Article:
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PTH-200 Amino acid profiles in patient with intestinal failure: preliminary data on biochemical insights
  1. KC Fragkos,
  2. M Samaan,
  3. S Morgan,
  4. I Barnova,
  5. L Smith,
  6. M Babington,
  7. PS Patel,
  8. N Keane,
  9. F Rahman,
  10. S Di Caro
  1. GI Services, University College London Hospitals, London, UK

Abstract

Introduction Amino acid profiles have become increasingly important in intestinal failure (IF), ever since citrulline has been used as an IF marker. The purpose of the present study is to investigate levels in patients with IF needing parenteral nutrition (PN) and to examine their use as markers of IF severity to guide clinical decisions.

Method Serum amino acids levels were measured prospectively within the cohort of patients managed by the IF Unit at our hospital using Ion Exchange Chromatography. Statistical analysis was performed by R and SPSS 21.0 using Pearson’s Correlation coefficient, t-tests and ANOVA. The traditional classification of IF1was taken as a proxy of IF severity where Type 1 IF was coded as 1 and type 3 IF was coded as 3.

Results Our study included 35 patients (11 Males, mean age 45, range 16–87), non IF controls (n = 10), Type 1 IF (n = 3), Type 2 IF (n = 3), Type 3 IF (n = 19); all IF patients were on PN. Causes of IF were short bowel syndrome, enterocutaneous fistula, high stoma output, pseudo-obstruction and radiation enteropathy. Citrulline was significantly lower in patients with Type 3 IF (p = 0.033) and receiving PN (p = 0.031) compared to other groups. Valine was significantly lower in patients with Type 3 and 2 IF compared to other controls and type 1 (p = 0.053); a trend was observed for lower homocysteine in patients receiving PN (p = 0.082). The other amino acids didn’t display differences with respects to groups. Figure 1 shows the correlation matrix between amino acids levels and severity of IF. Lower levels of citrulline, valine, alanine, total homocysteine, methionine, histidine, ornithine, and isoleucine were associated with more severe IF (range of correlation coefficients –0.432 to –0.174) whilst glutamate levels had a positive association (0.215) with less severe IF. Strong positive associations were found between amino acids valine, histidine, threonine, methionine, ornithine, alanine, leucine and isoleucine (correlation coefficient range 0.41–0.73), suggesting involvement in common biochemical pathways.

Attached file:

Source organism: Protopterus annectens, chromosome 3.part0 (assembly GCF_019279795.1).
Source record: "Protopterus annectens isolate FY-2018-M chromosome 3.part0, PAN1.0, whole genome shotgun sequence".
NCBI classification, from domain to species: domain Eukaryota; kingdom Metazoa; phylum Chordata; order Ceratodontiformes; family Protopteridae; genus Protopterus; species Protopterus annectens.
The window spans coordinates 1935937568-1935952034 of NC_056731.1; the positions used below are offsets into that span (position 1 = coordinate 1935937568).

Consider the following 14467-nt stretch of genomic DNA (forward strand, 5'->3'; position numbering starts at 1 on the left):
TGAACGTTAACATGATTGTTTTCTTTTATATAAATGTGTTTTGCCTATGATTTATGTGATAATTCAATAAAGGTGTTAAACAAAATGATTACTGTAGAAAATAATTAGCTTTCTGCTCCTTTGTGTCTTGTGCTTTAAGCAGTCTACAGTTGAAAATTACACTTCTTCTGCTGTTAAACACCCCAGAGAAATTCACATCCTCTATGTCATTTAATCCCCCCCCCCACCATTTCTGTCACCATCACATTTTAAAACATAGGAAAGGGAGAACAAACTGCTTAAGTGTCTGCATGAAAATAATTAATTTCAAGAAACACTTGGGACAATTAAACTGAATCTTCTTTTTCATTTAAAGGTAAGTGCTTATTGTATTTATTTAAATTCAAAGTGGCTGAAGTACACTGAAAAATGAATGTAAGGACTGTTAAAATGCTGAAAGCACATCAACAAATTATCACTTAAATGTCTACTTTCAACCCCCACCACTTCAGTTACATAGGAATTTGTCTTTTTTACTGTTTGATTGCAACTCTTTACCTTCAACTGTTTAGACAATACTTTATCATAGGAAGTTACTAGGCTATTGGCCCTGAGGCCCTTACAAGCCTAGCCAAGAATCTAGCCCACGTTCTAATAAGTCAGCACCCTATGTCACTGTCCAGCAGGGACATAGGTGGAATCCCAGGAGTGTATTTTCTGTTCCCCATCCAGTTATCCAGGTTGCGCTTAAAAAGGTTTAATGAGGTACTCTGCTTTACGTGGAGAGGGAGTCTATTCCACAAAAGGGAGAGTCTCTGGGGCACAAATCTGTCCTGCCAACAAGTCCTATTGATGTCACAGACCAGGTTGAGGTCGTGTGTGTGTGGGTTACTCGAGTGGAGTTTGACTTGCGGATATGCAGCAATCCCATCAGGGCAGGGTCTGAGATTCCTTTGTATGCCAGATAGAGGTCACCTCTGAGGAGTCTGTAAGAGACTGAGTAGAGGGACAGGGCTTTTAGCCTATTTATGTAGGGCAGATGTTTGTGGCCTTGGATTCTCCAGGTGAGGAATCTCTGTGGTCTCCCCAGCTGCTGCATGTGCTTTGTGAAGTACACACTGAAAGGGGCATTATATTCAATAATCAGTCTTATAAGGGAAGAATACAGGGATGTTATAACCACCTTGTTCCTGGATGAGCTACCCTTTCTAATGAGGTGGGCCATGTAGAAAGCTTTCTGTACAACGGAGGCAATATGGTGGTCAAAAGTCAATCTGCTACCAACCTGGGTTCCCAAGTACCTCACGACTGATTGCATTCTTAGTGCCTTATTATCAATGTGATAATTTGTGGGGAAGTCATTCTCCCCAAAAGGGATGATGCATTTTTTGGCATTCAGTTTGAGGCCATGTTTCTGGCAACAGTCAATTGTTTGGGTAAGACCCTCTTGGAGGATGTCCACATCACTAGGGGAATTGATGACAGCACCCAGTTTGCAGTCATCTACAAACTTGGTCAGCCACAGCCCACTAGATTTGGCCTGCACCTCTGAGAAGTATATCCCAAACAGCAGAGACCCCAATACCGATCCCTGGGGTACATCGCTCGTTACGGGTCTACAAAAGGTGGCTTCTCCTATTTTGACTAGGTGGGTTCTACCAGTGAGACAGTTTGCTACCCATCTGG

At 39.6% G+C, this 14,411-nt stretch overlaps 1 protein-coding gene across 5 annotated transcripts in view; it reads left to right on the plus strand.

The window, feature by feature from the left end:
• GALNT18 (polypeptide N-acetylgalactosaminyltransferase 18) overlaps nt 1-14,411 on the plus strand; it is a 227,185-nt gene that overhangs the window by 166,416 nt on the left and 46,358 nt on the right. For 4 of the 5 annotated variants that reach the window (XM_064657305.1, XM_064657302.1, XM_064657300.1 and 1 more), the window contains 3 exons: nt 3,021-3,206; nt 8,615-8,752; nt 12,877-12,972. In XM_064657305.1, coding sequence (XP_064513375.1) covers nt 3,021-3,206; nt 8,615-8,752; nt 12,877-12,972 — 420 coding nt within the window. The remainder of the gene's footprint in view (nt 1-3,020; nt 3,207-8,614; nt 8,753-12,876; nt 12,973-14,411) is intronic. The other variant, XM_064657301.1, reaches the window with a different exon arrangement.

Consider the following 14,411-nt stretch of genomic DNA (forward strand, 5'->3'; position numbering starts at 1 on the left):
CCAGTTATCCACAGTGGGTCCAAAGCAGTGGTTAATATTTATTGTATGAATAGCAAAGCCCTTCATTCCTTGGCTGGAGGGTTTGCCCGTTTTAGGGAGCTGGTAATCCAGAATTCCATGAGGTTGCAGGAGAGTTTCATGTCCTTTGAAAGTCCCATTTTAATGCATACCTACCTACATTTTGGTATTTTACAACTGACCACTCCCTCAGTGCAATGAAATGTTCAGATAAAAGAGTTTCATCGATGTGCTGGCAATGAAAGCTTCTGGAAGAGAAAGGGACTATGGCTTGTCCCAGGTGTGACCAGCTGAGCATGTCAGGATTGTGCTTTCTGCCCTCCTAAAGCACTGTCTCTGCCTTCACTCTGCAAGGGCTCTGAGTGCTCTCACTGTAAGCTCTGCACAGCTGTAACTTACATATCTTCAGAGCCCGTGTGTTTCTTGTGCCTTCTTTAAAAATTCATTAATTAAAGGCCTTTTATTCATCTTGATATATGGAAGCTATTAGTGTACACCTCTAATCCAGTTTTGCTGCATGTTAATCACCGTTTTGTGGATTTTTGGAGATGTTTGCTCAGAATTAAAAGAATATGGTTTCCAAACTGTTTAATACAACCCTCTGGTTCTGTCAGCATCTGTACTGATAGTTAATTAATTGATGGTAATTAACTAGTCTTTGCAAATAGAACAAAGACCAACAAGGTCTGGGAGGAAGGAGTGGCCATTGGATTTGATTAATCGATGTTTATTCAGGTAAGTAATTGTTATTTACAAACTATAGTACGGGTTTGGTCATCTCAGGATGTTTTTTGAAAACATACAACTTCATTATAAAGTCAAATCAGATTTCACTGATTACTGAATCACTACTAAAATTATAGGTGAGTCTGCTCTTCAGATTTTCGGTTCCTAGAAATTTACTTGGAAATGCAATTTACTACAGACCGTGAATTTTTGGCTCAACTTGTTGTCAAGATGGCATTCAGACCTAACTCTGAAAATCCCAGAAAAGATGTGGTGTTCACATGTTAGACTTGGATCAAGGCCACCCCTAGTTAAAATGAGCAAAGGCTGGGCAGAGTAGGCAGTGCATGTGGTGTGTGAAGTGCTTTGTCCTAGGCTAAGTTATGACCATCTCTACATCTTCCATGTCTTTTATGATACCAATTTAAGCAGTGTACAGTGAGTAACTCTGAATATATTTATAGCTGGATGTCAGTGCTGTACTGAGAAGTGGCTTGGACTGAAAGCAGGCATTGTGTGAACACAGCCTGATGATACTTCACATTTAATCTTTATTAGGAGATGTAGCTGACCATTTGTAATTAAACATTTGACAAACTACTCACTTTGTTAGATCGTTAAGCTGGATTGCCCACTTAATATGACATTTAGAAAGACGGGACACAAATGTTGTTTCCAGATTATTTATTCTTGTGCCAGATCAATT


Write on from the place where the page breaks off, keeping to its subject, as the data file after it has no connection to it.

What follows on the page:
Conclusion The present study confirmed the usefulness of citrulline as a marker of enterocytes mass in IF It provided new evidence that lower levels of valine, total homocysteine, methionine, histidine, ornithine, and isoleucine were associated with more severe IF. Larger studies are needed to validate those data.

Disclosure of interest None Declared.

Reference

  1. ESPEN endorsed recommendations. Definition and classification of intestinal failure in adults. Clin Nutr. 2014. doi: 10.1016/j.clnu.2014.08.017

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